Cabinet papers and minutes must be proactively released within 30 business days of final decisions being taken by Cabinet, unless there is good reason not to publish all or part of the material, or to delay the release. This policy applies to all papers lodged from 1 January 2019, excluding APH papers.
This page provides an overview of the proactive release requirements. For more detail read the circular CO (18) 4 - Proactive Release of Cabinet Material: Updated Requirements.
The process for publicly releasing the Cabinet material of a previous administration is set out in circular CO (17) 9 - Access to information of a previous administration, and paragraphs 8.133 – 8.134 of the Cabinet Manual.
What is proactive release?
Proactive release is the publication of Cabinet material (papers and accompanying attachments or appendices, and minutes) on a website maintained by, or on behalf of, a government department or agency. For example, the Cabinet decision relating to the policy has been proactively released on the Public Service Commission website (CAB-18-MIN-0418).
Proactive release is different from release under the Official Information Act 1982 (OIA), in that a Minister decides to release Cabinet material in the interests of transparency, as opposed to responding to a request for it made under the Act. However, a Minister may decide that it’s appropriate to proactively release Cabinet material following a request made under the OIA. Follow this link for information about release under the OIA.
Who authorises proactive release?
Ministers have the authority to approve the proactive release of Cabinet material within their portfolios. For joint papers from two or more Ministers, all Ministers involved should give their approval for release.
Where possible, papers and their relevant minutes should be proactively released together to provide context for readers. Ministers may also choose to release related advice papers with the Cabinet material, and may want to also issue an accompanying press release on the Beehive website, which links to the released material.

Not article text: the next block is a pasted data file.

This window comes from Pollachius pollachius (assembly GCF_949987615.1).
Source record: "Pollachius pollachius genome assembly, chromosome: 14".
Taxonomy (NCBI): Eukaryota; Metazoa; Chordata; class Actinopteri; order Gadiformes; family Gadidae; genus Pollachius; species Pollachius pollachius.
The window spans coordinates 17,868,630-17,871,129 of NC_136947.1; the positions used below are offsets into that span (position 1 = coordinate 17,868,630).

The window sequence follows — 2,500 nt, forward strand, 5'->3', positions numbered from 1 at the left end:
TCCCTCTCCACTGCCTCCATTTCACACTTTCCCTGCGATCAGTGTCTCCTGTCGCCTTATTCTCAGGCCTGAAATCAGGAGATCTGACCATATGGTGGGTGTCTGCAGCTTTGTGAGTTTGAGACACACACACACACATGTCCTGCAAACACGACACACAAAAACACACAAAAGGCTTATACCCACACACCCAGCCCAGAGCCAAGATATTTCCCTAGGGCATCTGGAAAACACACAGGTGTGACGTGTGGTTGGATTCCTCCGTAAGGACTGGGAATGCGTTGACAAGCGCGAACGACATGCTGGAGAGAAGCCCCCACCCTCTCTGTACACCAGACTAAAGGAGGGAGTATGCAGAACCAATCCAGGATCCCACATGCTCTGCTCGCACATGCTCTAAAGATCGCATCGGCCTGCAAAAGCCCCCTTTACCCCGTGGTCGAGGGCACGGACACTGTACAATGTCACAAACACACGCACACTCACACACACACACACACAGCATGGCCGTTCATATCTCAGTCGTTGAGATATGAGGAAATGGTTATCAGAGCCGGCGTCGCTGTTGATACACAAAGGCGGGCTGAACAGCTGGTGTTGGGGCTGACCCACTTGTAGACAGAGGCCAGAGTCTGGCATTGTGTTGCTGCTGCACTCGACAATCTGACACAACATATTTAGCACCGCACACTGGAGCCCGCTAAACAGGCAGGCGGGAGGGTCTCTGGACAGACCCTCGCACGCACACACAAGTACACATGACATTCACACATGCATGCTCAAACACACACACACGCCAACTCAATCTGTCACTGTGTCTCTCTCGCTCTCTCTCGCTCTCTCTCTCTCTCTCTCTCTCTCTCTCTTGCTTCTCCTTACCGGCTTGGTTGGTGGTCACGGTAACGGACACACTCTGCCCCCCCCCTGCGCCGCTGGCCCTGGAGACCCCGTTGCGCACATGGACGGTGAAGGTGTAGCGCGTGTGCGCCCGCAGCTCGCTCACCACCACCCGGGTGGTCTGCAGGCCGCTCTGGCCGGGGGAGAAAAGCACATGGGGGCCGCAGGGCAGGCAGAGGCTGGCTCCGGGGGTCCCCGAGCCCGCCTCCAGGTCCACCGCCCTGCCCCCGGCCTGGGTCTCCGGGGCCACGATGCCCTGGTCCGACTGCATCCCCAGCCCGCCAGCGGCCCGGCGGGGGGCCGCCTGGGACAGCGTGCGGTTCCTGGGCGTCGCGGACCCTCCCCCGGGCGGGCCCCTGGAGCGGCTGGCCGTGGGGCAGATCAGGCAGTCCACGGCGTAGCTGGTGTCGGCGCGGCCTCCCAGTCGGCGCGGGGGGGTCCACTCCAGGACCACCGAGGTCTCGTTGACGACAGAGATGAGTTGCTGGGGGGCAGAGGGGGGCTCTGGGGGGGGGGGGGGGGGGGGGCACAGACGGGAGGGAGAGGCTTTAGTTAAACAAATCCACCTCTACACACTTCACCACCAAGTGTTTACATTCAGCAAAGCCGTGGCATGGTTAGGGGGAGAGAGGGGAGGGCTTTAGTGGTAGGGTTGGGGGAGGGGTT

Proactive release statement in Cabinet papers
All Cabinet papers, except APH papers, should include a ‘Proactive Release’ section (as per the templates for general, legislation, and travel papers). The information in the section should state whether the Minister submitting the paper proposes to release it in whole, or in part, or to delay the release beyond 30 business days.
Note that there is no need to include a recommendation about proactive release in the recommendations of the paper, as Ministers have the authority to approve the proactive release of Cabinet material in their own portfolios.
Preparing for proactive release
Before any Cabinet material is released, it should be reviewed with the following due diligence matters in mind:
- the application of the principles in the OIA, the Privacy Act 020, and the Protective Security Requirements to the information
- whether the material contains any information that would have been withheld if the information had been requested under the OIA
- whether the documents contain any information that must be withheld under the terms of any other legislation
- whether there is any potential liability, civil or criminal, that might result from the proactive release of Cabinet material and key advice papers